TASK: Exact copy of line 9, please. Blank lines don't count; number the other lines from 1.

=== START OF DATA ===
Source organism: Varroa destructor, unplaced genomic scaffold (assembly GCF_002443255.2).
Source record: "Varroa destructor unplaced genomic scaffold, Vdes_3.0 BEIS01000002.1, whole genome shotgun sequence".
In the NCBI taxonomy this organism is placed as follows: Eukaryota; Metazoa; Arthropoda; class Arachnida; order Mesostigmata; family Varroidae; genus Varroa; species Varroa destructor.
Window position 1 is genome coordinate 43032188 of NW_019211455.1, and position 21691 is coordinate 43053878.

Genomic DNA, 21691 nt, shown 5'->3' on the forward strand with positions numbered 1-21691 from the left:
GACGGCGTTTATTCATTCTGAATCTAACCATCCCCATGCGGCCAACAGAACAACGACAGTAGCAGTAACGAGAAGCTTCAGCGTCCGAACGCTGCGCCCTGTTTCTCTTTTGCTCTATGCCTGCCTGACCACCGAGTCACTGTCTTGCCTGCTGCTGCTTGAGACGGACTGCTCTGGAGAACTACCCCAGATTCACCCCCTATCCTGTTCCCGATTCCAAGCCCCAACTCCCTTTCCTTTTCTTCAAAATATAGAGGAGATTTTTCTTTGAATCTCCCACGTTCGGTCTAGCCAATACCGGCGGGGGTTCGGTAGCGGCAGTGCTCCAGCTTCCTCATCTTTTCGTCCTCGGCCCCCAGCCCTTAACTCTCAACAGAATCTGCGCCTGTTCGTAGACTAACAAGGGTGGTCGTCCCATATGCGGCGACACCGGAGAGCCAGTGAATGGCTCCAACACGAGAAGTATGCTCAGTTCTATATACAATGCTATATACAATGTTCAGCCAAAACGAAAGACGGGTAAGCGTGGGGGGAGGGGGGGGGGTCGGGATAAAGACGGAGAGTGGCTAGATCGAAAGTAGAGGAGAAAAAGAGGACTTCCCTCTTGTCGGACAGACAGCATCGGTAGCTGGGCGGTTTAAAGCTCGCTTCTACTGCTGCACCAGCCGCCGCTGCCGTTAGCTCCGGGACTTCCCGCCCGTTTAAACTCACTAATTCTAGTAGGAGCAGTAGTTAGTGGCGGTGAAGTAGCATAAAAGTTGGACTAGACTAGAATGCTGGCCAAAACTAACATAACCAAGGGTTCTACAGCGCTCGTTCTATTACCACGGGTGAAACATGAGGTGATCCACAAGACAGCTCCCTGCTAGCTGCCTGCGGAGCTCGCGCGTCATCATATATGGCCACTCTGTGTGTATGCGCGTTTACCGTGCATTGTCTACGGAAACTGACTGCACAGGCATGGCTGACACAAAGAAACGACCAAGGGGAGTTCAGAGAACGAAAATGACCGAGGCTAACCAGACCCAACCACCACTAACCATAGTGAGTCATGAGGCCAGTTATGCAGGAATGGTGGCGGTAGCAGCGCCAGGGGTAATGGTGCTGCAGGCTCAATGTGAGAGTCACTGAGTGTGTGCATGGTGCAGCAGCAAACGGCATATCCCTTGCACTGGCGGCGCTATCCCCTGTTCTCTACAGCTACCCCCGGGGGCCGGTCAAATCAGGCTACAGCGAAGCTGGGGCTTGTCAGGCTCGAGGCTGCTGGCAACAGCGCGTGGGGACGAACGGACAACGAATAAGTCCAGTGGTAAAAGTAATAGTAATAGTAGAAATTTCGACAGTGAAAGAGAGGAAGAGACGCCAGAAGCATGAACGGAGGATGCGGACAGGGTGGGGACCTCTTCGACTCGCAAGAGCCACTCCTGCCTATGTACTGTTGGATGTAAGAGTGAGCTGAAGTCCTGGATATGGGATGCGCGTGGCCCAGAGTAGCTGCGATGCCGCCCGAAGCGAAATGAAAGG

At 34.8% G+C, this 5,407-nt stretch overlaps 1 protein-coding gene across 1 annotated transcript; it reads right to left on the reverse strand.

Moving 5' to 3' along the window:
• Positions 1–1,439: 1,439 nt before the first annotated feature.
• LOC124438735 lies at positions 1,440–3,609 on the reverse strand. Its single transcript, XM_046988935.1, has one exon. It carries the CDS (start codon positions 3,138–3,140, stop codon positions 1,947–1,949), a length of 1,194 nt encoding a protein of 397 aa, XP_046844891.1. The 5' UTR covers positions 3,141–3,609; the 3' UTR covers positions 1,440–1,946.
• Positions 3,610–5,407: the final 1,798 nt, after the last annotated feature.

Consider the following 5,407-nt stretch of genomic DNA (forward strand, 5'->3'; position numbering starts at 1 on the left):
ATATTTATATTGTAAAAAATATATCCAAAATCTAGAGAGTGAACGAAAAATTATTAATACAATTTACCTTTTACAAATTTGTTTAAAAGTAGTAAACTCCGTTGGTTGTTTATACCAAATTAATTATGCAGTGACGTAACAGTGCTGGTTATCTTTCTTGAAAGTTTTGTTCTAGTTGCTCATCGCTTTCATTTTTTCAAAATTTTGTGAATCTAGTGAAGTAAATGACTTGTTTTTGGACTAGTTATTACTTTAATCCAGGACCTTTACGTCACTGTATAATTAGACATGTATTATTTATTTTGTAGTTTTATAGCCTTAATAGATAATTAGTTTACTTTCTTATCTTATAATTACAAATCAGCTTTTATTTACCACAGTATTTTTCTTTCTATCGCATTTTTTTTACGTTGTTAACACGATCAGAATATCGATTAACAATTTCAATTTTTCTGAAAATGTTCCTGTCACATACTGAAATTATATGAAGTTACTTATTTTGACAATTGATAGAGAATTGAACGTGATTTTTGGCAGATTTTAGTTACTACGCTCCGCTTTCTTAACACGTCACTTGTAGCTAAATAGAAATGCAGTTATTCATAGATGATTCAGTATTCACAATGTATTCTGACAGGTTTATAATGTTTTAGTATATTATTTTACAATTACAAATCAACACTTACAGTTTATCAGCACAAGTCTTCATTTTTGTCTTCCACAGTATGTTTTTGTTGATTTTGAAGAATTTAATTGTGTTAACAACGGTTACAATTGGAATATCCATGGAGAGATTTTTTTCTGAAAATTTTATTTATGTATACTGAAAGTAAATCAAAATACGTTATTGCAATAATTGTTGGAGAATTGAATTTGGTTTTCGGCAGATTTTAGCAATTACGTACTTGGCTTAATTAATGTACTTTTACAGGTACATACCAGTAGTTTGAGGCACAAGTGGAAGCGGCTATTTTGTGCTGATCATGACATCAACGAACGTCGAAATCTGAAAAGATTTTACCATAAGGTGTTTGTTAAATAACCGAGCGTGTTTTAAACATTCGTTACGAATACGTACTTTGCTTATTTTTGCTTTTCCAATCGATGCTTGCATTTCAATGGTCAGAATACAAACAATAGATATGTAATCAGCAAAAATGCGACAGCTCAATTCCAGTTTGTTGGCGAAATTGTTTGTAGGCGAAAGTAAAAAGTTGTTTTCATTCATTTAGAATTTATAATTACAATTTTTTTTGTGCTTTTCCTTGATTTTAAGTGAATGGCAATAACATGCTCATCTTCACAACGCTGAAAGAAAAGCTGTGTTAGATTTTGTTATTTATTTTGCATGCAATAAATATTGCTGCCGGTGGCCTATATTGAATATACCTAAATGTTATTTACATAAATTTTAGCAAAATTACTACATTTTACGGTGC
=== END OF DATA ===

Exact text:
• Positions 1–1,439: 1,439 nt before the first annotated feature.